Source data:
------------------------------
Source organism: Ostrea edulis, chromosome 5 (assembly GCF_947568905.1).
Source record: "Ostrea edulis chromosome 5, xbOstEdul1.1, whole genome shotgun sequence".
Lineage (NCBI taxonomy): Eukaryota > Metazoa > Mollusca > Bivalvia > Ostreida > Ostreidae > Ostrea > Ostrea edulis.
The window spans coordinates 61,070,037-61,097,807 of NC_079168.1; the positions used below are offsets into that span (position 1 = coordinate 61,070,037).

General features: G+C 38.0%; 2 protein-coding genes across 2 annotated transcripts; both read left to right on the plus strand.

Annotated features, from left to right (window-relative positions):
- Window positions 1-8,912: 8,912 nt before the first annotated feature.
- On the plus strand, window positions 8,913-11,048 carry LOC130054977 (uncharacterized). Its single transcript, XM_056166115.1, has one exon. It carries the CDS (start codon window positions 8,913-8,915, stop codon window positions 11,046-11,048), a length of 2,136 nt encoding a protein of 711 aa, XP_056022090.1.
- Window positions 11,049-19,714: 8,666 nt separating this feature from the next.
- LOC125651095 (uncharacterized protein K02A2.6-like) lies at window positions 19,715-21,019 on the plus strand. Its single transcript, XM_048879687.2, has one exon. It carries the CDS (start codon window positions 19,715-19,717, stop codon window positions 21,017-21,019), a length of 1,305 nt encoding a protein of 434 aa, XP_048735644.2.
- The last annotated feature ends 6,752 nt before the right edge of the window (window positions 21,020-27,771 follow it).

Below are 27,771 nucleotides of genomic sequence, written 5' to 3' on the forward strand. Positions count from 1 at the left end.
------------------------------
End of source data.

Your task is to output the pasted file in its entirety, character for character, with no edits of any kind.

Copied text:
Source organism: Ostrea edulis, chromosome 5 (assembly GCF_947568905.1).
Source record: "Ostrea edulis chromosome 5, xbOstEdul1.1, whole genome shotgun sequence".
Lineage (NCBI taxonomy): Eukaryota > Metazoa > Mollusca > Bivalvia > Ostreida > Ostreidae > Ostrea > Ostrea edulis.
The window spans coordinates 61,070,037-61,097,807 of NC_079168.1; the positions used below are offsets into that span (position 1 = coordinate 61,070,037).

General features: G+C 38.0%; 2 protein-coding genes across 2 annotated transcripts; both read left to right on the plus strand.

Annotated features, from left to right (window-relative positions):
- Window positions 1-8,912: 8,912 nt before the first annotated feature.
- On the plus strand, window positions 8,913-11,048 carry LOC130054977 (uncharacterized). Its single transcript, XM_056166115.1, has one exon. It carries the CDS (start codon window positions 8,913-8,915, stop codon window positions 11,046-11,048), a length of 2,136 nt encoding a protein of 711 aa, XP_056022090.1.
- Window positions 11,049-19,714: 8,666 nt separating this feature from the next.
- LOC125651095 (uncharacterized protein K02A2.6-like) lies at window positions 19,715-21,019 on the plus strand. Its single transcript, XM_048879687.2, has one exon. It carries the CDS (start codon window positions 19,715-19,717, stop codon window positions 21,017-21,019), a length of 1,305 nt encoding a protein of 434 aa, XP_048735644.2.
- The last annotated feature ends 6,752 nt before the right edge of the window (window positions 21,020-27,771 follow it).

Below are 27,771 nucleotides of genomic sequence, written 5' to 3' on the forward strand. Positions count from 1 at the left end.